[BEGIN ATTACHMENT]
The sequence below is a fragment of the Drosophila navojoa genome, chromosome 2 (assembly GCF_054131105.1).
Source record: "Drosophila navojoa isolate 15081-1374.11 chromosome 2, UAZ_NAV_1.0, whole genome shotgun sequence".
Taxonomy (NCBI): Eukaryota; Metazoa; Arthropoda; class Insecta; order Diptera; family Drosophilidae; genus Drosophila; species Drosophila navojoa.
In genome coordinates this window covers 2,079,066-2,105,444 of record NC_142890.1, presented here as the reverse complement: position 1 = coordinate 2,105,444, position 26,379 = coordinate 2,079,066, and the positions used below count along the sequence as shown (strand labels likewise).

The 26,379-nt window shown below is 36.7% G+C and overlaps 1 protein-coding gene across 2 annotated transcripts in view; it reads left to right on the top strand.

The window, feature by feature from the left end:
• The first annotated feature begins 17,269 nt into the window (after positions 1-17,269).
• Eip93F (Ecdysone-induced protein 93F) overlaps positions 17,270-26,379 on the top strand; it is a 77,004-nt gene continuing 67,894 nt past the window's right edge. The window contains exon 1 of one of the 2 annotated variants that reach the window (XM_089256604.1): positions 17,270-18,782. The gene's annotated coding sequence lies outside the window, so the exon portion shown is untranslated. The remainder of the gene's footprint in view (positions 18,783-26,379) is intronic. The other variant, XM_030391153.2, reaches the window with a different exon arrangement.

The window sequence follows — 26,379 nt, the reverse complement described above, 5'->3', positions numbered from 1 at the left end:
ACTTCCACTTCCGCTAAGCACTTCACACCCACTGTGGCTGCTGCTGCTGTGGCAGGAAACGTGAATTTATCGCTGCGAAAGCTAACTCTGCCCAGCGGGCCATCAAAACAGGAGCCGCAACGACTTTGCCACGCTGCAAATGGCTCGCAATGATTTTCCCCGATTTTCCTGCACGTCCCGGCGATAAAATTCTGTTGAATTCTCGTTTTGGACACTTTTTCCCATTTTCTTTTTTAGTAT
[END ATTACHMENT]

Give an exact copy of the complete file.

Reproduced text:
The sequence below is a fragment of the Drosophila navojoa genome, chromosome 2 (assembly GCF_054131105.1).
Source record: "Drosophila navojoa isolate 15081-1374.11 chromosome 2, UAZ_NAV_1.0, whole genome shotgun sequence".
Taxonomy (NCBI): Eukaryota; Metazoa; Arthropoda; class Insecta; order Diptera; family Drosophilidae; genus Drosophila; species Drosophila navojoa.
In genome coordinates this window covers 2,079,066-2,105,444 of record NC_142890.1, presented here as the reverse complement: position 1 = coordinate 2,105,444, position 26,379 = coordinate 2,079,066, and the positions used below count along the sequence as shown (strand labels likewise).

The 26,379-nt window shown below is 36.7% G+C and overlaps 1 protein-coding gene across 2 annotated transcripts in view; it reads left to right on the top strand.

The window, feature by feature from the left end:
• The first annotated feature begins 17,269 nt into the window (after positions 1-17,269).
• Eip93F (Ecdysone-induced protein 93F) overlaps positions 17,270-26,379 on the top strand; it is a 77,004-nt gene continuing 67,894 nt past the window's right edge. The window contains exon 1 of one of the 2 annotated variants that reach the window (XM_089256604.1): positions 17,270-18,782. The gene's annotated coding sequence lies outside the window, so the exon portion shown is untranslated. The remainder of the gene's footprint in view (positions 18,783-26,379) is intronic. The other variant, XM_030391153.2, reaches the window with a different exon arrangement.

The window sequence follows — 26,379 nt, the reverse complement described above, 5'->3', positions numbered from 1 at the left end:
ACTTCCACTTCCGCTAAGCACTTCACACCCACTGTGGCTGCTGCTGCTGTGGCAGGAAACGTGAATTTATCGCTGCGAAAGCTAACTCTGCCCAGCGGGCCATCAAAACAGGAGCCGCAACGACTTTGCCACGCTGCAAATGGCTCGCAATGATTTTCCCCGATTTTCCTGCACGTCCCGGCGATAAAATTCTGTTGAATTCTCGTTTTGGACACTTTTTCCCATTTTCTTTTTTAGTAT